The Power of Prunes


By Joy Stephenson-Laws, JD, Founder


Here are some fun facts which I recently became aware of. As many as "63 million people in North America meet the diagnostic criteria for chronic constipation." And there are many studies which demonstrate that "the prevalence of constipation increases with age and is more common in women than men."

“Constipation, one of the most common gastrointestinal complaints in the United States, occurs when the colon absorbs too much water or if the colon's muscle contractions are slow or sluggish, causing the stool to move through the colon too slowly,” according to one source.

There are various reported causes of constipation. Certain medical conditions like diabetes, thyroid disorders or pregnancy may cause constipation. Even medications "such as pain medications (narcotics), blood pressure medications (calcium channel blockers), anti-seizure medication, and antispasmodics" may lead to constipation. And in "people over 50, a more serious bowel disease or a structural disorder could cause the onset of constipation." So needless to say, if you are constipated, it is always important to see a competent health care professional to identify the cause.

One way to address constipation issues is to eat prunes. In fact, many people think of prunes for their laxative effects. Prunes are just dried plums and are they sweet in taste.

In one recent study, researchers explored the effect of prunes on stool output, gut microbiota and more. Study participants consisted of 120 healthy adults who had low fiber intakes and a stool frequency of  three to six stools per week. For four weeks, participants were randomly assigned to one of the three regimens listed below:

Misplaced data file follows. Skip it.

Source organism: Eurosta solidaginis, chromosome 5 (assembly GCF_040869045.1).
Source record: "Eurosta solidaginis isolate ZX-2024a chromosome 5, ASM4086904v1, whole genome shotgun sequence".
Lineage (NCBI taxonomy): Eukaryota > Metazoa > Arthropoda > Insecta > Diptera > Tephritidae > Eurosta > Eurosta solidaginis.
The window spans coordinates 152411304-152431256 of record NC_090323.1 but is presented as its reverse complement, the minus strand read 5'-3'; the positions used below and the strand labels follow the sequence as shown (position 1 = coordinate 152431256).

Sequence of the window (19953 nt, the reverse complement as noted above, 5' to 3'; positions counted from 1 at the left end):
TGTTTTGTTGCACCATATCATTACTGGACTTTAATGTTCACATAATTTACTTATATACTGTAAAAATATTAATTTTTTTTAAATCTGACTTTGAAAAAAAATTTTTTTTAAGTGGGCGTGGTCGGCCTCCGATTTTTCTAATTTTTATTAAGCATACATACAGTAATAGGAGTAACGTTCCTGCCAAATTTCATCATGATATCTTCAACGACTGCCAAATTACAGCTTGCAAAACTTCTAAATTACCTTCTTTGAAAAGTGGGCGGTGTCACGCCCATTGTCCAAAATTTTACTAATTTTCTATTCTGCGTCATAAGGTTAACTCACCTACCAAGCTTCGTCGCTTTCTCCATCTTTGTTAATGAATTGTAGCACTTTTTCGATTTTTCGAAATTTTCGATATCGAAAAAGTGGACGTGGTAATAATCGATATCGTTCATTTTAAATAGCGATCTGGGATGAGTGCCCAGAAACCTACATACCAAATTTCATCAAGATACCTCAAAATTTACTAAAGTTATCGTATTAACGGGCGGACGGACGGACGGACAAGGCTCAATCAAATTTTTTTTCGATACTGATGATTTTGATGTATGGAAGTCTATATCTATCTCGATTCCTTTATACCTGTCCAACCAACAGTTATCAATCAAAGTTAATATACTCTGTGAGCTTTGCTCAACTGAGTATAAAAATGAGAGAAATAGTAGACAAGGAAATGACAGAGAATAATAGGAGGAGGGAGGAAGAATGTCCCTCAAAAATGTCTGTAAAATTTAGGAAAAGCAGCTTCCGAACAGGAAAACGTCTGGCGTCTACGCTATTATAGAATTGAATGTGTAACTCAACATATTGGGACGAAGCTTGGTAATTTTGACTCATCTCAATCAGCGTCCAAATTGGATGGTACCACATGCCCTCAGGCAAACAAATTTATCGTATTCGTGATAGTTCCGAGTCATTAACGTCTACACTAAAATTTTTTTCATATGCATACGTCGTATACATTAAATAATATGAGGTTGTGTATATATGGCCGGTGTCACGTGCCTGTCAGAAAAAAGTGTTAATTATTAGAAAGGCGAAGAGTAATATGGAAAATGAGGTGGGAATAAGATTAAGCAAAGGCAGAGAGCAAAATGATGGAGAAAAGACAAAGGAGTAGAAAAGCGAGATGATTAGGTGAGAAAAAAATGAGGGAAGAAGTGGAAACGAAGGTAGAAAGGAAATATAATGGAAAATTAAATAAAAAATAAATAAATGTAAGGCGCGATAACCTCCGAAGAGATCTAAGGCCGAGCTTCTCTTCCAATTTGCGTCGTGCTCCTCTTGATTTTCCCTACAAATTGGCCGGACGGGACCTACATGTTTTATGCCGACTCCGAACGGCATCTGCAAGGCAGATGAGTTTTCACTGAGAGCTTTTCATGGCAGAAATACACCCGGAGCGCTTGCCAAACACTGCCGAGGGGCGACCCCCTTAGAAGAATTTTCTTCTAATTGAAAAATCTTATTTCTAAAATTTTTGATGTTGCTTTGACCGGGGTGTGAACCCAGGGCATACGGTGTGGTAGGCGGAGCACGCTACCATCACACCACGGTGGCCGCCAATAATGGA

• 80 grams of prunes (which is about eight prunes) along with 300 milliliters of water (a nutrient that also helps prevent constipation) per day.
  • 120 grams of prunes and 300 milliliters of water per day.
  • No prunes and 300 milliliters of water per day (the control group). 

Basically, the results revealed that compared to the control group, the prune groups had more frequent stools and greater stool weight. The prune groups also had higher amounts of bifidobacterium in their guts. 

Members of the genus Bifidobacterium are among the first microbes to colonize the human gastrointestinal tract and are believed to exert positive health benefits on their host. Due to their purported health-promoting properties, bifidobacteria have been incorporated into many functional foods as active ingredients,” reports the National Institutes of Health (NIH).

(A recurring topic of discussion for us here at pH Labs is the gut microbiome - those trillions of microbes (also called flora, bacteria or bugs) that live in our guts. Some of these gut bugs are good, and some are bad. Clearly, you want more of the good bugs and you also want diversity in your gut. Not having a diverse population of the good bugs in your gut can negatively impact your mental health, weight, immune function, ability to absorb nutrients from the foods you eat and overall digestive health and even the risk of developing cancer. There is even evidence that some 50 disorders (such as irritable bowel syndrome (IBS), are associated with an “out of whack” gut microbiome).